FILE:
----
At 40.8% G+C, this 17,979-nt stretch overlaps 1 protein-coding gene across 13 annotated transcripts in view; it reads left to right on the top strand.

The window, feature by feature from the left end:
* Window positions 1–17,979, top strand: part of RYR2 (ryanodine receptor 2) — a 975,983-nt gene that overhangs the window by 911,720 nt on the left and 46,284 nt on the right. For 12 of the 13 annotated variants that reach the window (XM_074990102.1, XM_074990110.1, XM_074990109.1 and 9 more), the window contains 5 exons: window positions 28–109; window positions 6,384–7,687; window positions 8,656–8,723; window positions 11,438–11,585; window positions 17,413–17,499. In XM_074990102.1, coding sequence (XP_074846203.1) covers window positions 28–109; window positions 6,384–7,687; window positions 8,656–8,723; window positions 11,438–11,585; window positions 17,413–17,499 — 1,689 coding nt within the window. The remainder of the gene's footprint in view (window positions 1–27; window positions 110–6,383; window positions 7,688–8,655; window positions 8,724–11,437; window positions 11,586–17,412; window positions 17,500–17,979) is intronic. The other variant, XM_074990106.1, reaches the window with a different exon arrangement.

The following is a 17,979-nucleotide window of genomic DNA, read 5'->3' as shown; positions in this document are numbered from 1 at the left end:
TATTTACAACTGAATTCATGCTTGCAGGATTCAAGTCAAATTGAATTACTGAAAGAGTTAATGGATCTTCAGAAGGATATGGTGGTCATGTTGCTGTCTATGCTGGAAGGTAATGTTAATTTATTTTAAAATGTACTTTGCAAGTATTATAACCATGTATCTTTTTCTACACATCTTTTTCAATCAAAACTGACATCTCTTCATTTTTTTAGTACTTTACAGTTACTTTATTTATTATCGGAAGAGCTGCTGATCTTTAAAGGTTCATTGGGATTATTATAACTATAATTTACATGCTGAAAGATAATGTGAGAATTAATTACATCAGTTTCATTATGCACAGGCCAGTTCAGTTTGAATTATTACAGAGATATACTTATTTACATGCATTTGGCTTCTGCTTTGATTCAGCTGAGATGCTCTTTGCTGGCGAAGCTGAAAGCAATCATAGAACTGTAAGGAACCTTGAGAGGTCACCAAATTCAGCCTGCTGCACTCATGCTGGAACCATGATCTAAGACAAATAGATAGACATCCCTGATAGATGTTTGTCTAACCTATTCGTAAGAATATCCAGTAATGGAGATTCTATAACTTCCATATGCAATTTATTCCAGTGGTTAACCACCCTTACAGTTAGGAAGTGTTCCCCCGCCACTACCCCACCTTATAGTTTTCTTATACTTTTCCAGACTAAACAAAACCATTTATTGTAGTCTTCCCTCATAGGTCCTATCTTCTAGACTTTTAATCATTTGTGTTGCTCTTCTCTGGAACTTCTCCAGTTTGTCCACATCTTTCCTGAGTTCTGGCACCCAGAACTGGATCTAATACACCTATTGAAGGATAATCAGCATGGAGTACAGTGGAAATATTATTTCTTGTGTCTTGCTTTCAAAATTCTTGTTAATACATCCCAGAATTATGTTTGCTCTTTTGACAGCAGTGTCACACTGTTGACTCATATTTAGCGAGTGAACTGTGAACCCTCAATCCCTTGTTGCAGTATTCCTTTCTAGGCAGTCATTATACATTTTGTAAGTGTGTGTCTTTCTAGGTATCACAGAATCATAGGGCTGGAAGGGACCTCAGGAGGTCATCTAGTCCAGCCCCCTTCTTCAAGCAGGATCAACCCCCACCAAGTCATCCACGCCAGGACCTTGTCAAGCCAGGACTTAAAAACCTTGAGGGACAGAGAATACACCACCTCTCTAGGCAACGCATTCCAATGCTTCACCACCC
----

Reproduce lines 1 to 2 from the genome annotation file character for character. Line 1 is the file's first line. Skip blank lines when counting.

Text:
At 40.8% G+C, this 17,979-nt stretch overlaps 1 protein-coding gene across 13 annotated transcripts in view; it reads left to right on the top strand.

The window, feature by feature from the left end: